Current Meeting Report

2.7.21 Datagram Control Protocol (dcp) Bof

Current Meeting Report

DCP BoF Meeting notes

Recorded by Bob Braden on December 11, 2001 at IETF-52,
Salt Lake City Utah
Minor editing by Aaron Falk

The chair Aaron Falk introduced the session (slides)

Mark Handley, one of the DCP document authors, made a brief overview presentation on DCP (slides).

John Lockley(?): The I-D does not give a motivation for DCP or state the problem being solved, as your talk has just done.

Ron ?: The DCP draft lumps too many things together. Suggest that setup, teardown, and DoS security be separated out into separate documents.

Handley: The mechanisms in the document are all closely coupled and are natural components of any transport protocol.

Mankin (AD): A more complete statement of the problem will be needed. We need a new transport protocol because DCP provides a distinctive service.

Handley: Will it be good enough to just extend the document with a writeup of the slides I just presented?

Mankin: No, we will need a more specific statement of requirements.

John Wroclawski: While I am in general sympathy with DCP, I question a number of specific details. It seems to imply that the protocol is not yet fully cooked. For example:

(1) Applying E2E CC (congestion control) at the level of flows is wrong; CC should be applied to sessions.
(2) There are firewall issues. There has to be a control protocol somewhere, but it is not clear that DCP is it.
(3) Your statement that CC requires state is not obvious. See RTP CC concepts.

Joerg: I don't agree that DCP will have a problem with mobility.

Handley: I brought up mobility because it was the only issue that we had not considered at the time of the first BOF.

? Gibson: It is hard to tell from the draft what problem is being solved.

? Sipati (Sun): You claimed that unreliable delivery is needed for performance reasons. Do you have traces that prove this need? [In other words, why not just use TCP?]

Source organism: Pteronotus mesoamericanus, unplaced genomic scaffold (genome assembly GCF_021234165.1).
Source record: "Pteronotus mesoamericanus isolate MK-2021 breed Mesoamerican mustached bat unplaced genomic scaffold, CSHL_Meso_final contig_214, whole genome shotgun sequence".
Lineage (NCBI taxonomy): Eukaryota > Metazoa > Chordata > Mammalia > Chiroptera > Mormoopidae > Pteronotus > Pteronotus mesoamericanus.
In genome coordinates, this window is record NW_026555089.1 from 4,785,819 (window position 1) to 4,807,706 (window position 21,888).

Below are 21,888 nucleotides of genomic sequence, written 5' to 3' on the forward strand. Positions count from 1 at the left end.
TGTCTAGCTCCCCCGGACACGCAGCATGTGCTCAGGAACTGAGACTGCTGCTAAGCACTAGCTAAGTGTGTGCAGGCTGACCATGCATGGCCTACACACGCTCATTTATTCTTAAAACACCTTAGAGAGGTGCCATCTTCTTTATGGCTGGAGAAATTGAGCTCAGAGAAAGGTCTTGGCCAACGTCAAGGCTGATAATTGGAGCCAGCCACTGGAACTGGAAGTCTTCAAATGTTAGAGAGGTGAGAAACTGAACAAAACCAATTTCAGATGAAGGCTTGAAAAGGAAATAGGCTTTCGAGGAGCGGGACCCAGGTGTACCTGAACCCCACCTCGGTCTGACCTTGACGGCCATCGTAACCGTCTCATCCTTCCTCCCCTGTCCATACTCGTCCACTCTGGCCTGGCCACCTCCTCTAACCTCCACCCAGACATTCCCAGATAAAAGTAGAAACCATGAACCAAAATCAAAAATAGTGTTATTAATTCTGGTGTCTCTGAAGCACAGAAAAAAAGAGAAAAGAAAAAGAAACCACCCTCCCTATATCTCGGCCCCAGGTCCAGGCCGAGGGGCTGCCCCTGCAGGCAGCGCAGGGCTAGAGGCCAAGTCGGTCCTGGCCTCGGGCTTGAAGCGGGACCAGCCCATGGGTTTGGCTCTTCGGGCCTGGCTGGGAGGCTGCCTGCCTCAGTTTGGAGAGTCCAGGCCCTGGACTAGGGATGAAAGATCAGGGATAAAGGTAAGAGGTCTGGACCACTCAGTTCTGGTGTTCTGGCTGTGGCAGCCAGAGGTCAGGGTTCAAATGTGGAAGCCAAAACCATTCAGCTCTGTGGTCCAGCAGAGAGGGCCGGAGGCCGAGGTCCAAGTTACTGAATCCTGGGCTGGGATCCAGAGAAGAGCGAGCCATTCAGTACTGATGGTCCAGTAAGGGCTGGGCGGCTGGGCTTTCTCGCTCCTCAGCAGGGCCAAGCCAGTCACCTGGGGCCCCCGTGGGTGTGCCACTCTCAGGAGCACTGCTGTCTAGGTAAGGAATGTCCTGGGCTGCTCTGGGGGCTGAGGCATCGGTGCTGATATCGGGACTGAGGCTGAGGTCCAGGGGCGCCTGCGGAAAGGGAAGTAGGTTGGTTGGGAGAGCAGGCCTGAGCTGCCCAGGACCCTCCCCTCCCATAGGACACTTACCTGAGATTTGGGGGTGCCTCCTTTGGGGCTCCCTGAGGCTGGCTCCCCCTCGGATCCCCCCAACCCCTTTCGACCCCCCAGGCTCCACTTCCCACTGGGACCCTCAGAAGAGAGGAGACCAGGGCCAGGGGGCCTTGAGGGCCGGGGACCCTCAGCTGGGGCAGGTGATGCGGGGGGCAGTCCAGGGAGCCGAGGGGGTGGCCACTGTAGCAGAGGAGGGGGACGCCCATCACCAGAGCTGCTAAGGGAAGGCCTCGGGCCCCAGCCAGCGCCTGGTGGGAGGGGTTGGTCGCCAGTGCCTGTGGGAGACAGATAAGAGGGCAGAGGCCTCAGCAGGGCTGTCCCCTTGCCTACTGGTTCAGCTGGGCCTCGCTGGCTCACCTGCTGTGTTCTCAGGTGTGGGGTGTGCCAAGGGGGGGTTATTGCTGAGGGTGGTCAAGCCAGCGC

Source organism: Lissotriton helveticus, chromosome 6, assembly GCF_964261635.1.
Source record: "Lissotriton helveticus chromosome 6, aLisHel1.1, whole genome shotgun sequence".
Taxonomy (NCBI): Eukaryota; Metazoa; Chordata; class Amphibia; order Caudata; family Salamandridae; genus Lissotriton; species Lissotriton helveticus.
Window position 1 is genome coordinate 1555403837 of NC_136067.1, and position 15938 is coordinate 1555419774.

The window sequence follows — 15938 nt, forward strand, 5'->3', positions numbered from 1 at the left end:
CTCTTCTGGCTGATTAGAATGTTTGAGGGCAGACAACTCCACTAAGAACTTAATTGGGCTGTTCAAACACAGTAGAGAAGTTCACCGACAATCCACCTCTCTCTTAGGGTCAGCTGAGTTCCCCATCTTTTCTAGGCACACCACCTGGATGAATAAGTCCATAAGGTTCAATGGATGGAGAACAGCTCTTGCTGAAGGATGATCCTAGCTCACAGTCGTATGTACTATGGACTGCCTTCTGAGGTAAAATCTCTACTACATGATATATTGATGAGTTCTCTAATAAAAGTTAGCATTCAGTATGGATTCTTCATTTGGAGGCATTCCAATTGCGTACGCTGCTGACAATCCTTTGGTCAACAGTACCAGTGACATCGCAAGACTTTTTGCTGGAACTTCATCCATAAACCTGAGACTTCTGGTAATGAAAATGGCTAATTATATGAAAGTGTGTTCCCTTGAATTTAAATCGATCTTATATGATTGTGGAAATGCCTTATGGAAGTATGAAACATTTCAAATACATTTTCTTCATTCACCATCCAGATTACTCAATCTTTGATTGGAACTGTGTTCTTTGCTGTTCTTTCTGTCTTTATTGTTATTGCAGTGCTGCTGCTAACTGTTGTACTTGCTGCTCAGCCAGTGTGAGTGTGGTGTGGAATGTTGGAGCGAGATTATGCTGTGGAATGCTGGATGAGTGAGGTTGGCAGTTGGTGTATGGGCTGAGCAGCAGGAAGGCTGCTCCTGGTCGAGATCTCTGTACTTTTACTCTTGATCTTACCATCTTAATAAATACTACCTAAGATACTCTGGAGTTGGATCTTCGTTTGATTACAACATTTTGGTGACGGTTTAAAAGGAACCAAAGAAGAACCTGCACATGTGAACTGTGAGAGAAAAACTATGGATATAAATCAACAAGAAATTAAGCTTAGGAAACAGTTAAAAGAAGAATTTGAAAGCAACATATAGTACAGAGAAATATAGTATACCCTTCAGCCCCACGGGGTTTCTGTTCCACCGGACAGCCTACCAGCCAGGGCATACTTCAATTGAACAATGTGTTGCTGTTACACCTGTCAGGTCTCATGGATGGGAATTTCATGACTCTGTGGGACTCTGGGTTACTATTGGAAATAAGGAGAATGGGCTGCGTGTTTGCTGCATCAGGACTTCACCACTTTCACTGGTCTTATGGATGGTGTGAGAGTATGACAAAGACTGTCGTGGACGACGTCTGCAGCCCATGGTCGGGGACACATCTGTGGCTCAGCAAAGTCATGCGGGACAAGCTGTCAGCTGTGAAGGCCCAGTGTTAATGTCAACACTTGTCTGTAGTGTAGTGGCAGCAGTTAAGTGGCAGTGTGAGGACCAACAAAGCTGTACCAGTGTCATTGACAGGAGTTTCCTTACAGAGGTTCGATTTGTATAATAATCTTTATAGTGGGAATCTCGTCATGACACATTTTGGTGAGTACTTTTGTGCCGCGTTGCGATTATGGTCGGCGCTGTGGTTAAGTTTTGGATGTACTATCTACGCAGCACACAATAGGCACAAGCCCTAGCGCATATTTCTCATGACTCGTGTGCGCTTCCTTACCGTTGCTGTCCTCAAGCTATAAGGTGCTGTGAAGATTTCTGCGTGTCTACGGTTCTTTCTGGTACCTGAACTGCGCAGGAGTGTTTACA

Handley: There are many examples where reliable delivery can result in the receiver getting behind. Real video is a common example; over UDP it recovers with some loss of fidelity, but over TCP it simply stops working when retransmissions cause the sender to get too far behind.

Sally Floyd (answer to Wroclawski): The pressing issue is not developing a new E2E CC mechanism; we already have a variety of CC mechanisms. Now we have to figure out how to apply these to unreliable streams.

Michael ? (Cisco): U-SCTP was withdrawn. What is overlap of applications between U-SCTP and DCP? SCTP applications are not necessarily light-weight. We don't want the applications of DCP to overlap with U-SCTP applications, so we don't want DCP to be too heavy-weight.

??: (to Handley): Did you mean that if we use DCP, we can do mobility at a higher layer?

Handley: (response lost)

Wroclawski: The best response to Sally Floyd is to agree. I liked her phrasing of the problem: the goal is to bring our existing CC strategies to bear on this new class of applications. But I still suggest that DCP needs more thinking; it is not fully cooked.

Eddie Kohler: We have been baking for awhile.

??: The name "DCP" is unfortunate because it is hard to distinguish it from "TCP".

Eddie Kohler, another DCP author, presented a brief DCP overview (slides)